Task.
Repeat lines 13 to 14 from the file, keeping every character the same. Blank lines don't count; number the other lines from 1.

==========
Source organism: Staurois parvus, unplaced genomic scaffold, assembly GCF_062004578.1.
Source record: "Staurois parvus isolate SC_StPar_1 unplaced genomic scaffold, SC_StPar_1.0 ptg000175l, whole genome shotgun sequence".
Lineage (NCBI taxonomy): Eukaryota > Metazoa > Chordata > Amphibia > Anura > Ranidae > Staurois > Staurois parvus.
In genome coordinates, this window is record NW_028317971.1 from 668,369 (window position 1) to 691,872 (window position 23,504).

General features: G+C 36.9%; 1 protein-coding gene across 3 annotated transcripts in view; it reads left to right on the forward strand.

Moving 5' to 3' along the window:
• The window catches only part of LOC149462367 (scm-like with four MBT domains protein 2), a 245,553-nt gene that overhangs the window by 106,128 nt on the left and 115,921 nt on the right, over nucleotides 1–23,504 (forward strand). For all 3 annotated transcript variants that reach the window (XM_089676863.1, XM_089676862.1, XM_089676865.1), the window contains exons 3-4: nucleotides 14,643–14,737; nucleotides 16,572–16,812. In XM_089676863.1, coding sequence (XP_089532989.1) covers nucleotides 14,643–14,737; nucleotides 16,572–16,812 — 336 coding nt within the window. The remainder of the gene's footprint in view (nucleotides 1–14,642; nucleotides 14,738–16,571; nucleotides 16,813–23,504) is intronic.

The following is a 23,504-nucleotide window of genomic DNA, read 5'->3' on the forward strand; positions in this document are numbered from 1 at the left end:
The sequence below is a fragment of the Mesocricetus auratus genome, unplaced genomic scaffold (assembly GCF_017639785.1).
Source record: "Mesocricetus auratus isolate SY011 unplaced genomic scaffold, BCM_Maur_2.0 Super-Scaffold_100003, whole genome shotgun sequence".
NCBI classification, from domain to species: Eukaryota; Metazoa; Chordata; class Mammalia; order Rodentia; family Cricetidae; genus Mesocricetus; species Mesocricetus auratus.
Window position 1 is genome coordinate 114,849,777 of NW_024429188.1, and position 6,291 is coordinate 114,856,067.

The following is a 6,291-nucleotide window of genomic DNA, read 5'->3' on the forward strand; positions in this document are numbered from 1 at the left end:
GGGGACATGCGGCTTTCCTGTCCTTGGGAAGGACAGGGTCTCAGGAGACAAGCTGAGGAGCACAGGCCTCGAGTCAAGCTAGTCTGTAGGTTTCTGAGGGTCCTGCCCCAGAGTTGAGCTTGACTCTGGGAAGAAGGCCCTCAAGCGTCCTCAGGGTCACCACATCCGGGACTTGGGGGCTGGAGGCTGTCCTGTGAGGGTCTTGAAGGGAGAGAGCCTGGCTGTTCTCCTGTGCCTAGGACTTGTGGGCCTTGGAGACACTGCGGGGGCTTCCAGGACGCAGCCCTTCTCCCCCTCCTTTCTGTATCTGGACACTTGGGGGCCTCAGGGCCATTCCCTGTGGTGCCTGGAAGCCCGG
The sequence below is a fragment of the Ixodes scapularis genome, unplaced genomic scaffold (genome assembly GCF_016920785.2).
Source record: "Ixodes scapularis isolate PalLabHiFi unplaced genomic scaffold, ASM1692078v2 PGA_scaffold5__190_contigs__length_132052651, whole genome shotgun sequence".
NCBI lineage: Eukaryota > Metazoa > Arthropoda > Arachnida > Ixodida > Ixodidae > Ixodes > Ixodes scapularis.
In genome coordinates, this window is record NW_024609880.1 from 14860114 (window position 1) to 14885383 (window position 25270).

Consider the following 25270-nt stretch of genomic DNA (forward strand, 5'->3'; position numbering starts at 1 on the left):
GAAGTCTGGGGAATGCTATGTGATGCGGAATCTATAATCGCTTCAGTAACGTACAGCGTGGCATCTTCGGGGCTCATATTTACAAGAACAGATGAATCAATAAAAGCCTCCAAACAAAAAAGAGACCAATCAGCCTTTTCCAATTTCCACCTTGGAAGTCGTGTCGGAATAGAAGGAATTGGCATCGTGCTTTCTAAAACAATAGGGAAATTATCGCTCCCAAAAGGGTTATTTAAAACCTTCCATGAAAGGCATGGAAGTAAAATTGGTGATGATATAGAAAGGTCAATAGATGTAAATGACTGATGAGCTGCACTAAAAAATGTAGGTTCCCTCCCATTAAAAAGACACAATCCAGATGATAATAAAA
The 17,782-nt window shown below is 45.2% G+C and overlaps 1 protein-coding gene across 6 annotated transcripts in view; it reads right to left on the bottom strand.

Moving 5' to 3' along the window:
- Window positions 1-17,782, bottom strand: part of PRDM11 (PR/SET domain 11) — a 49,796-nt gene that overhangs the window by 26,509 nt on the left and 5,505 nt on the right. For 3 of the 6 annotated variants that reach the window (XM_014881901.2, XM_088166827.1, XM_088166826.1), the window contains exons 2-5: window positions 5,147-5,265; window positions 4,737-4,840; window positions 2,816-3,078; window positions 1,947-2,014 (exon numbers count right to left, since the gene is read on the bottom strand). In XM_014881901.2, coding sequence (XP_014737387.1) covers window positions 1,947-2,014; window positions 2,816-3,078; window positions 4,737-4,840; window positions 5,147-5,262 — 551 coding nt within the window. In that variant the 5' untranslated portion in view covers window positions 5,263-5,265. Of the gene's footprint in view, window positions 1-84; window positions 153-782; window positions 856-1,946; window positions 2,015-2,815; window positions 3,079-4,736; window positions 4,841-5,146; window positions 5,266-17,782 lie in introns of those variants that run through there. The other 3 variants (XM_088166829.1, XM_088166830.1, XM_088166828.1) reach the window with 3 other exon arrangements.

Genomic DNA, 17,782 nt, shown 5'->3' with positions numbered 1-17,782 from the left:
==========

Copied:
The following is a 6,291-nucleotide window of genomic DNA, read 5'->3' on the forward strand; positions in this document are numbered from 1 at the left end:
GGGGACATGCGGCTTTCCTGTCCTTGGGAAGGACAGGGTCTCAGGAGACAAGCTGAGGAGCACAGGCCTCGAGTCAAGCTAGTCTGTAGGTTTCTGAGGGTCCTGCCCCAGAGTTGAGCTTGACTCTGGGAAGAAGGCCCTCAAGCGTCCTCAGGGTCACCACATCCGGGACTTGGGGGCTGGAGGCTGTCCTGTGAGGGTCTTGAAGGGAGAGAGCCTGGCTGTTCTCCTGTGCCTAGGACTTGTGGGCCTTGGAGACACTGCGGGGGCTTCCAGGACGCAGCCCTTCTCCCCCTCCTTTCTGTATCTGGACACTTGGGGGCCTCAGGGCCATTCCCTGTGGTGCCTGGAAGCCCGG